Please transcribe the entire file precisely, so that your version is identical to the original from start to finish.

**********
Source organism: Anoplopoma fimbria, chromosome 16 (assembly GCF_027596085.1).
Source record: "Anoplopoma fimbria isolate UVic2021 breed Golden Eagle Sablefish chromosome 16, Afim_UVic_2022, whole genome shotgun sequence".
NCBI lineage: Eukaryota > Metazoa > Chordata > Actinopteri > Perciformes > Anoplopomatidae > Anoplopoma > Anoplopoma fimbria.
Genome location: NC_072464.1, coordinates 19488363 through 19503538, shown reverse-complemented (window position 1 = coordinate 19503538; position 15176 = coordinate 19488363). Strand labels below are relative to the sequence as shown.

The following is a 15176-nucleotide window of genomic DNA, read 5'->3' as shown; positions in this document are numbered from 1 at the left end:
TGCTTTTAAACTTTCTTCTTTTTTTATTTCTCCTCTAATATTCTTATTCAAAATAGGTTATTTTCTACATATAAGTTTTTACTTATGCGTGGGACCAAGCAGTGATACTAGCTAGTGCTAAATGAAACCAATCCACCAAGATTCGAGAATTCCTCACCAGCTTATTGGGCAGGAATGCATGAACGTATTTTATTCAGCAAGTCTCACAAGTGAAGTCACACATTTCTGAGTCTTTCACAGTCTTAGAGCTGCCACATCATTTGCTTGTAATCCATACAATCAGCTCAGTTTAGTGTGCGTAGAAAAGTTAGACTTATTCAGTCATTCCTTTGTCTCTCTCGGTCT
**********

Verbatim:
Source organism: Anoplopoma fimbria, chromosome 16 (assembly GCF_027596085.1).
Source record: "Anoplopoma fimbria isolate UVic2021 breed Golden Eagle Sablefish chromosome 16, Afim_UVic_2022, whole genome shotgun sequence".
NCBI lineage: Eukaryota > Metazoa > Chordata > Actinopteri > Perciformes > Anoplopomatidae > Anoplopoma > Anoplopoma fimbria.
Genome location: NC_072464.1, coordinates 19488363 through 19503538, shown reverse-complemented (window position 1 = coordinate 19503538; position 15176 = coordinate 19488363). Strand labels below are relative to the sequence as shown.

The following is a 15176-nucleotide window of genomic DNA, read 5'->3' as shown; positions in this document are numbered from 1 at the left end:
TGCTTTTAAACTTTCTTCTTTTTTTATTTCTCCTCTAATATTCTTATTCAAAATAGGTTATTTTCTACATATAAGTTTTTACTTATGCGTGGGACCAAGCAGTGATACTAGCTAGTGCTAAATGAAACCAATCCACCAAGATTCGAGAATTCCTCACCAGCTTATTGGGCAGGAATGCATGAACGTATTTTATTCAGCAAGTCTCACAAGTGAAGTCACACATTTCTGAGTCTTTCACAGTCTTAGAGCTGCCACATCATTTGCTTGTAATCCATACAATCAGCTCAGTTTAGTGTGCGTAGAAAAGTTAGACTTATTCAGTCATTCCTTTGTCTCTCTCGGTCT